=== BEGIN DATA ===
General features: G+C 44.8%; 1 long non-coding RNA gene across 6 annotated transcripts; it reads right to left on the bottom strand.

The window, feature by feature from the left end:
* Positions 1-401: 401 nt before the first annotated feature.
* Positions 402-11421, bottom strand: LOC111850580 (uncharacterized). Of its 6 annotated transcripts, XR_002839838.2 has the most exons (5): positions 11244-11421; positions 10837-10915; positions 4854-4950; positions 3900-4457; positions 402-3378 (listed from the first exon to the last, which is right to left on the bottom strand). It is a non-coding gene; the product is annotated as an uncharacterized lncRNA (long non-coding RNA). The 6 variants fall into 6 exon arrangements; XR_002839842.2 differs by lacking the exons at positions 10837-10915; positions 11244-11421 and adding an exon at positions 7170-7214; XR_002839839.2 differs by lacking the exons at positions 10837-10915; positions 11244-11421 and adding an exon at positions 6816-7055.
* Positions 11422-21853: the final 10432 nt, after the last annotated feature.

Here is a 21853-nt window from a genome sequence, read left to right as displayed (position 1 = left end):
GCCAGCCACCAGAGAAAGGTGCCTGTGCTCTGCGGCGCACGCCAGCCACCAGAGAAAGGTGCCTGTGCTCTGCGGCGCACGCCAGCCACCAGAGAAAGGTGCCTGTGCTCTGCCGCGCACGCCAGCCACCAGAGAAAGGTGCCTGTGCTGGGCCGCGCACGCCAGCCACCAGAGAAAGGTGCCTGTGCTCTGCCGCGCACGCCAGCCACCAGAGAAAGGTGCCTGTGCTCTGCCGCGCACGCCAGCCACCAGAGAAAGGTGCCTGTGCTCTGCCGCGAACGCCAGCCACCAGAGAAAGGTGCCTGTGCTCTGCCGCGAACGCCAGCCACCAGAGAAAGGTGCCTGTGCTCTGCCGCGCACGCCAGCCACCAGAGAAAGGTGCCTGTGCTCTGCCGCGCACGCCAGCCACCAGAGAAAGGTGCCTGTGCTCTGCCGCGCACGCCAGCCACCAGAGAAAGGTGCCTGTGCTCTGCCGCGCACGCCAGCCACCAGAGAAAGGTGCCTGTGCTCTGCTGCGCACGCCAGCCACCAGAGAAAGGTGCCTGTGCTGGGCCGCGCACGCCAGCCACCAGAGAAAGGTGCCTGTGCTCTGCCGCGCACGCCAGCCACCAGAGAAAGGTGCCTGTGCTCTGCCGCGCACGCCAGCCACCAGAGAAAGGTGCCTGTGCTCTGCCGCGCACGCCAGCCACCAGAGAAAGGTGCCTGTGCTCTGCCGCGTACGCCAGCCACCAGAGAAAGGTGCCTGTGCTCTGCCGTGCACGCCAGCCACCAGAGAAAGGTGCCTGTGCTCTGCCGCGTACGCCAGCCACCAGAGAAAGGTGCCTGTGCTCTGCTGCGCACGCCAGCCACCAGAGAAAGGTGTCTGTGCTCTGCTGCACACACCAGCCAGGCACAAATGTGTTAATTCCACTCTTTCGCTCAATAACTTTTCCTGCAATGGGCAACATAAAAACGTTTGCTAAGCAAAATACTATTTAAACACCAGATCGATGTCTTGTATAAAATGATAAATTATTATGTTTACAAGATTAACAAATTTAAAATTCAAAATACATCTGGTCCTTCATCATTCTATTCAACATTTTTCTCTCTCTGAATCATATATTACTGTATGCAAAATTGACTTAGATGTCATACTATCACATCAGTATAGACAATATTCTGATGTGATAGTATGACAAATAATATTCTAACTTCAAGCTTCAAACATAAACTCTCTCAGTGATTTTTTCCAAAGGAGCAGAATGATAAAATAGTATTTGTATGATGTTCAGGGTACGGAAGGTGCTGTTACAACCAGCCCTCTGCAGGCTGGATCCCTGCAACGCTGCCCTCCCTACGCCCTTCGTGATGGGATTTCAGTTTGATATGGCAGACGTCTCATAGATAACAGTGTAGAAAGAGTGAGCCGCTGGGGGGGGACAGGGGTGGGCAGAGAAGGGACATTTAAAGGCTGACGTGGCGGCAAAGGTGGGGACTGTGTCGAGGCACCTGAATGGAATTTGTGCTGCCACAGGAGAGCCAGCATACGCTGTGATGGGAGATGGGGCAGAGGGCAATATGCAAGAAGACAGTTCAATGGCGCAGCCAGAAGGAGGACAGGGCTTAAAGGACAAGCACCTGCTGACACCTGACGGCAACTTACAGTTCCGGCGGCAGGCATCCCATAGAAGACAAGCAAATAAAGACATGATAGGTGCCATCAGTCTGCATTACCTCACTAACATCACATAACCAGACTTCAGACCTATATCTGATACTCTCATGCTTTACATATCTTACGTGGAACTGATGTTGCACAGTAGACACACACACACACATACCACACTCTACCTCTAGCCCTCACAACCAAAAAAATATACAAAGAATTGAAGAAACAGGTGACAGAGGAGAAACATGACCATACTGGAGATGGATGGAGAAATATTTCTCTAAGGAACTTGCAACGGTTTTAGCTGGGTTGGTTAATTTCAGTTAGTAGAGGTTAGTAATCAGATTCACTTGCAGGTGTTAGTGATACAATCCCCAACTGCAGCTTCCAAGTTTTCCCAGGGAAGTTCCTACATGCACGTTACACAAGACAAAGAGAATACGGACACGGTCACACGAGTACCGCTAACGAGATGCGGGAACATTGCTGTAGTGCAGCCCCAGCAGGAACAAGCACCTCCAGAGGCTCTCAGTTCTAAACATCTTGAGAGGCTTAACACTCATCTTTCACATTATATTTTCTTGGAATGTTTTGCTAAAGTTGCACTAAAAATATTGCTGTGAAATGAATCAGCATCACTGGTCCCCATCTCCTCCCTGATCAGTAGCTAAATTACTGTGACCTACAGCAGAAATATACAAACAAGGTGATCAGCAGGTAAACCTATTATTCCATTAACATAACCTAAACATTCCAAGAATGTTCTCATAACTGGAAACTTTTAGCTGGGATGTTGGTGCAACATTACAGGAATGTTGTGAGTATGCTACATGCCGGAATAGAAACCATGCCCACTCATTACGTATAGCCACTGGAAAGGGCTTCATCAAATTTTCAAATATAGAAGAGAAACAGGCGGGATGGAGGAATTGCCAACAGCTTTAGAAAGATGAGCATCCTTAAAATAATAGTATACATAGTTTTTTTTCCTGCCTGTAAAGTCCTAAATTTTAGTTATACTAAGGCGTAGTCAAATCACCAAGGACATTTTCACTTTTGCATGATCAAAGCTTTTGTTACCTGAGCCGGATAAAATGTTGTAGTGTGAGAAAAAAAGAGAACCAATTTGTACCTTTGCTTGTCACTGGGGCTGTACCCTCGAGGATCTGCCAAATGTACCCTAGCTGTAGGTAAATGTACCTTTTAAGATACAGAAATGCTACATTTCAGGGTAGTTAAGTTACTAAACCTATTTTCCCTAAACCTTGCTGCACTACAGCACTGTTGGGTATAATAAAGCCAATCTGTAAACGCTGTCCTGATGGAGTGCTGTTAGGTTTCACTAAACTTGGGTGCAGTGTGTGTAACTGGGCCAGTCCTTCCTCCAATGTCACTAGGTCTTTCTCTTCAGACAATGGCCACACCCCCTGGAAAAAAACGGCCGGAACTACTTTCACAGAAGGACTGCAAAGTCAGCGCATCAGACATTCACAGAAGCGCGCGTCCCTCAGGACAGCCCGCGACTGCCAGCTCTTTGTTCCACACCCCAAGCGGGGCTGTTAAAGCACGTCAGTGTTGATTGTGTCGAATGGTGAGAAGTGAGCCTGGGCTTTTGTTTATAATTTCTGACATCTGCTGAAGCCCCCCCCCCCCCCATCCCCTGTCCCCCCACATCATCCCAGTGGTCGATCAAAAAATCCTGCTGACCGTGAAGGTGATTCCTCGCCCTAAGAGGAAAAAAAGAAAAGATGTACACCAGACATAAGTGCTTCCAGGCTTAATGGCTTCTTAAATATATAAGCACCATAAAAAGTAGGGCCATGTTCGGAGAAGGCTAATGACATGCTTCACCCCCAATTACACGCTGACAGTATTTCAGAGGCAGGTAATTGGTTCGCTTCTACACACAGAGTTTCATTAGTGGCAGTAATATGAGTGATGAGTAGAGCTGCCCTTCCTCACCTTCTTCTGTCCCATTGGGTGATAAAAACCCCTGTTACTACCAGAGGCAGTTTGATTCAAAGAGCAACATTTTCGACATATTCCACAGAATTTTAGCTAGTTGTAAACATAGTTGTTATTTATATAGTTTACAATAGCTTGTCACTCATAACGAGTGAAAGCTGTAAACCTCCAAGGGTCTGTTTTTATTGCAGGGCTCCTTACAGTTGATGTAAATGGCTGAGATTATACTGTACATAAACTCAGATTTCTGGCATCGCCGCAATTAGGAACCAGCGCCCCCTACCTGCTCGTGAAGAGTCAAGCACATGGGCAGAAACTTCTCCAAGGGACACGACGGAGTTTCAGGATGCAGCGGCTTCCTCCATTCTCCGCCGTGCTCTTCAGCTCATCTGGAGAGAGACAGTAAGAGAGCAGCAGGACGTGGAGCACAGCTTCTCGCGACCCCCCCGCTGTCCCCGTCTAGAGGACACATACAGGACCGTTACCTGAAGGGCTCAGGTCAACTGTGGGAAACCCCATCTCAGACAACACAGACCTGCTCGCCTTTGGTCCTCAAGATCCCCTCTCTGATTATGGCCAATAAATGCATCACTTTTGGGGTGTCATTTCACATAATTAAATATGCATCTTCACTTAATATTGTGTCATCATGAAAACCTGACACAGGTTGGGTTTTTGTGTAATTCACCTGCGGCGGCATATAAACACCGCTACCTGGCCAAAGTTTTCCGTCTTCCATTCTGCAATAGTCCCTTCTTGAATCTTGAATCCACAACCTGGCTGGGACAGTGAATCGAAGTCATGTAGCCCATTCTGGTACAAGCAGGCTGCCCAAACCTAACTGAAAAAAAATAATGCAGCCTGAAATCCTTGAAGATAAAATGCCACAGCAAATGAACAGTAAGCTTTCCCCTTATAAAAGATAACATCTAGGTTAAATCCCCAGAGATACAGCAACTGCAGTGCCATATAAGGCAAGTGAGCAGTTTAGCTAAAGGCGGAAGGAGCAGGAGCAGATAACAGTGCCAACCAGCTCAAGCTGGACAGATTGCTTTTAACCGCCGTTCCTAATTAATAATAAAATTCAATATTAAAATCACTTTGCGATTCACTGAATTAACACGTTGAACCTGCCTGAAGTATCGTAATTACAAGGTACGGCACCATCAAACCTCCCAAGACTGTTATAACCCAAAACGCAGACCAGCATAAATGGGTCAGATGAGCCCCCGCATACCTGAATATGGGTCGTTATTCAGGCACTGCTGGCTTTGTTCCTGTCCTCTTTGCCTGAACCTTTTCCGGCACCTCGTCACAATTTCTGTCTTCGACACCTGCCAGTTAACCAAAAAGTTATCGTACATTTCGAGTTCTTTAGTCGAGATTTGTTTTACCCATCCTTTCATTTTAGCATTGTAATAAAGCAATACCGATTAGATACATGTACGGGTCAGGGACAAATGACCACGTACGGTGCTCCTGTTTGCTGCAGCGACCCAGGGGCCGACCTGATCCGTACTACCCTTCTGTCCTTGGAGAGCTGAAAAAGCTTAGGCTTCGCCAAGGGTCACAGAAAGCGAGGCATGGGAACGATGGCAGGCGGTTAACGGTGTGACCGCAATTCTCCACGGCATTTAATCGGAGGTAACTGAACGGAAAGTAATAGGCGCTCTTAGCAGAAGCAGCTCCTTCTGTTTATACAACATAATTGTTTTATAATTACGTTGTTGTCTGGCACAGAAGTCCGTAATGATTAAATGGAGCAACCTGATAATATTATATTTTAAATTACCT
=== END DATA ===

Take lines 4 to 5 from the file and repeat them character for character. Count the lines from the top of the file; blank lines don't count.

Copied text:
* Positions 402-11421, bottom strand: LOC111850580 (uncharacterized). Of its 6 annotated transcripts, XR_002839838.2 has the most exons (5): positions 11244-11421; positions 10837-10915; positions 4854-4950; positions 3900-4457; positions 402-3378 (listed from the first exon to the last, which is right to left on the bottom strand). It is a non-coding gene; the product is annotated as an uncharacterized lncRNA (long non-coding RNA). The 6 variants fall into 6 exon arrangements; XR_002839842.2 differs by lacking the exons at positions 10837-10915; positions 11244-11421 and adding an exon at positions 7170-7214; XR_002839839.2 differs by lacking the exons at positions 10837-10915; positions 11244-11421 and adding an exon at positions 6816-7055.
* Positions 11422-21853: the final 10432 nt, after the last annotated feature.